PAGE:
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Rosslare Bay (or South Bay)

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Overview





Rosslare South Bay is situated immediately to the north of Rosslare Europort on Ireland's southeast corner. It is a large bay fronting a popular beach and tourist village where it is possible to anchor or pick up moorings.

Rosslare South Bay is situated immediately to the north of Rosslare Europort on Ireland's southeast corner. It is a large bay fronting a popular beach and tourist village where it is possible to anchor or pick up moorings.

The well-protected bay provides a good anchorage except in winds from the north round by east to southeast. That said, the offshore series of sand-banks provide it with a measure of protection to its exposed quarters. The land, however, is low here and provides little or no air protection in strong winds. Safe access, night or day at any stage of the tides is provided by Rosslare Europort's shipping channels.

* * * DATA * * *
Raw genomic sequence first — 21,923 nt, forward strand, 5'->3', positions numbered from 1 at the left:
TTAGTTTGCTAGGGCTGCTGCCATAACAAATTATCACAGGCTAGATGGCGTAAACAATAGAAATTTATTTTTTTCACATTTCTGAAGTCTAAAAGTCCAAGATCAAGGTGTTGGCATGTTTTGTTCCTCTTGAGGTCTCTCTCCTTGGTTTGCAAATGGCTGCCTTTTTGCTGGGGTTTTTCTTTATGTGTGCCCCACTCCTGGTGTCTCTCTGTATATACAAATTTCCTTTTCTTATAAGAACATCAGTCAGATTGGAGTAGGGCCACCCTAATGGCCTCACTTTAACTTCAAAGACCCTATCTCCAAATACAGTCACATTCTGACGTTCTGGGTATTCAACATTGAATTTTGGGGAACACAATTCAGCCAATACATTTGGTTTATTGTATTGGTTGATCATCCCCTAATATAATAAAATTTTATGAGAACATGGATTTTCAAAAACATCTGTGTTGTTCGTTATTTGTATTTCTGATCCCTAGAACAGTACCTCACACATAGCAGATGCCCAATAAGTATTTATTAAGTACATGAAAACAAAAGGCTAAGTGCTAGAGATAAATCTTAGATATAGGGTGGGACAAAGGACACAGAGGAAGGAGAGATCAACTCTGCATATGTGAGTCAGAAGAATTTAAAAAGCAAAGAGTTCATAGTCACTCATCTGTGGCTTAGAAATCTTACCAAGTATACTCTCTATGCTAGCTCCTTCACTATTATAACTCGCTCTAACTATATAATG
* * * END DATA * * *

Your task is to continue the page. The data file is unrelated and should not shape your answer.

2 comments
Keyfacts for Rosslare Bay (or South Bay)



Last modified
June 5th 2020

Summary

A good location with safe access.

Facilities
Top up fuel available in the area via jerry cansShop with basic provisions availableMini-supermarket or supermarket availableSlipway availableShore based toilet facilitiesHot food available in the localityPublic house or wine bar in the areaMarked or notable walks in the vicinity of this locationPleasant family beach in the areaCashpoint or bank available in the areaPost Office in the areaDoctor or hospital in the areaPharmacy in the areaBus service available in the areaTrain or tram service available in the areaCar hire available in the areaShore based family recreation in the area


Nature
No fees for anchoring or berthing in this locationAnchoring locationBeach or shoreline landing from a tenderSet near a village or with a village in the immediate vicinity

Considerations
None listed



Position and approaches
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Haven position

52° 15.243' N, 006° 21.072' W

This is the position where best protection will be found during a southerly swell.